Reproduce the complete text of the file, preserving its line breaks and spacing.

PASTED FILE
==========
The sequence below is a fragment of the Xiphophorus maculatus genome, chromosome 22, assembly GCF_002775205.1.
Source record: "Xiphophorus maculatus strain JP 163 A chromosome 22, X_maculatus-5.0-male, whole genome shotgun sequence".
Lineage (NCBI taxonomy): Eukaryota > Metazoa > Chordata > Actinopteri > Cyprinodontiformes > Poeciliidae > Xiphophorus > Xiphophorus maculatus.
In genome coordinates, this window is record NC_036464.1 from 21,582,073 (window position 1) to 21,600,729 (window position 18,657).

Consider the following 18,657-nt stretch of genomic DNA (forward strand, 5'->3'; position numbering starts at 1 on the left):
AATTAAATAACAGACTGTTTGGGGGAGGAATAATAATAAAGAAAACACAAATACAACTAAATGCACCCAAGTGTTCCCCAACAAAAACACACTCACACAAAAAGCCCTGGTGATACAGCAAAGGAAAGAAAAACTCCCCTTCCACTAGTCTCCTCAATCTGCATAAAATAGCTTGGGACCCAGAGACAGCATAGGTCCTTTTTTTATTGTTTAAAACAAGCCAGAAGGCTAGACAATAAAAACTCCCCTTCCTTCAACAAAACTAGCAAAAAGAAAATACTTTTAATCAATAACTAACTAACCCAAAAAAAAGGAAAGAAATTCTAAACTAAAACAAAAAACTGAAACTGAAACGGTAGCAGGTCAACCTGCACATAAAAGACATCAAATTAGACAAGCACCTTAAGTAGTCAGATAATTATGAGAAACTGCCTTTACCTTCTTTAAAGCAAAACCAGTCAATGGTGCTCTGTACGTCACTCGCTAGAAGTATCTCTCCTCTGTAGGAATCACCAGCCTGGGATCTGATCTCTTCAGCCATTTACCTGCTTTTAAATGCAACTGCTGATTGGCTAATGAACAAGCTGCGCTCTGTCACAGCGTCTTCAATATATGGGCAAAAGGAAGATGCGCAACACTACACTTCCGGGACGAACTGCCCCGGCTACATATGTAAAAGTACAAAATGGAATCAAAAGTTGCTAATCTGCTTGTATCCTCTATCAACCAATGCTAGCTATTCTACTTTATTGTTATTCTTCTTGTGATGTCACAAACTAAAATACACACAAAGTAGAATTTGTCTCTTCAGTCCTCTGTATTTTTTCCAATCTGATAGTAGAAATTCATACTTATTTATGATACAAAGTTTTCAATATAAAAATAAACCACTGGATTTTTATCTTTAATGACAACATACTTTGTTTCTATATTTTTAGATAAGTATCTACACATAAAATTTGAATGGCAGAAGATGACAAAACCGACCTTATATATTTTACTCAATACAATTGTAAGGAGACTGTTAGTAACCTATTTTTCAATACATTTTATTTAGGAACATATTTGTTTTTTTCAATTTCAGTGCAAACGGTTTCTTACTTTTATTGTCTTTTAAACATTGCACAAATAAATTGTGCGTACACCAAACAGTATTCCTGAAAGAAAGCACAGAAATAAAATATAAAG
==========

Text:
The sequence below is a fragment of the Xiphophorus maculatus genome, chromosome 22, assembly GCF_002775205.1.
Source record: "Xiphophorus maculatus strain JP 163 A chromosome 22, X_maculatus-5.0-male, whole genome shotgun sequence".
Lineage (NCBI taxonomy): Eukaryota > Metazoa > Chordata > Actinopteri > Cyprinodontiformes > Poeciliidae > Xiphophorus > Xiphophorus maculatus.
In genome coordinates, this window is record NC_036464.1 from 21,582,073 (window position 1) to 21,600,729 (window position 18,657).

Consider the following 18,657-nt stretch of genomic DNA (forward strand, 5'->3'; position numbering starts at 1 on the left):
AATTAAATAACAGACTGTTTGGGGGAGGAATAATAATAAAGAAAACACAAATACAACTAAATGCACCCAAGTGTTCCCCAACAAAAACACACTCACACAAAAAGCCCTGGTGATACAGCAAAGGAAAGAAAAACTCCCCTTCCACTAGTCTCCTCAATCTGCATAAAATAGCTTGGGACCCAGAGACAGCATAGGTCCTTTTTTTATTGTTTAAAACAAGCCAGAAGGCTAGACAATAAAAACTCCCCTTCCTTCAACAAAACTAGCAAAAAGAAAATACTTTTAATCAATAACTAACTAACCCAAAAAAAAGGAAAGAAATTCTAAACTAAAACAAAAAACTGAAACTGAAACGGTAGCAGGTCAACCTGCACATAAAAGACATCAAATTAGACAAGCACCTTAAGTAGTCAGATAATTATGAGAAACTGCCTTTACCTTCTTTAAAGCAAAACCAGTCAATGGTGCTCTGTACGTCACTCGCTAGAAGTATCTCTCCTCTGTAGGAATCACCAGCCTGGGATCTGATCTCTTCAGCCATTTACCTGCTTTTAAATGCAACTGCTGATTGGCTAATGAACAAGCTGCGCTCTGTCACAGCGTCTTCAATATATGGGCAAAAGGAAGATGCGCAACACTACACTTCCGGGACGAACTGCCCCGGCTACATATGTAAAAGTACAAAATGGAATCAAAAGTTGCTAATCTGCTTGTATCCTCTATCAACCAATGCTAGCTATTCTACTTTATTGTTATTCTTCTTGTGATGTCACAAACTAAAATACACACAAAGTAGAATTTGTCTCTTCAGTCCTCTGTATTTTTTCCAATCTGATAGTAGAAATTCATACTTATTTATGATACAAAGTTTTCAATATAAAAATAAACCACTGGATTTTTATCTTTAATGACAACATACTTTGTTTCTATATTTTTAGATAAGTATCTACACATAAAATTTGAATGGCAGAAGATGACAAAACCGACCTTATATATTTTACTCAATACAATTGTAAGGAGACTGTTAGTAACCTATTTTTCAATACATTTTATTTAGGAACATATTTGTTTTTTTCAATTTCAGTGCAAACGGTTTCTTACTTTTATTGTCTTTTAAACATTGCACAAATAAATTGTGCGTACACCAAACAGTATTCCTGAAAGAAAGCACAGAAATAAAATATAAAG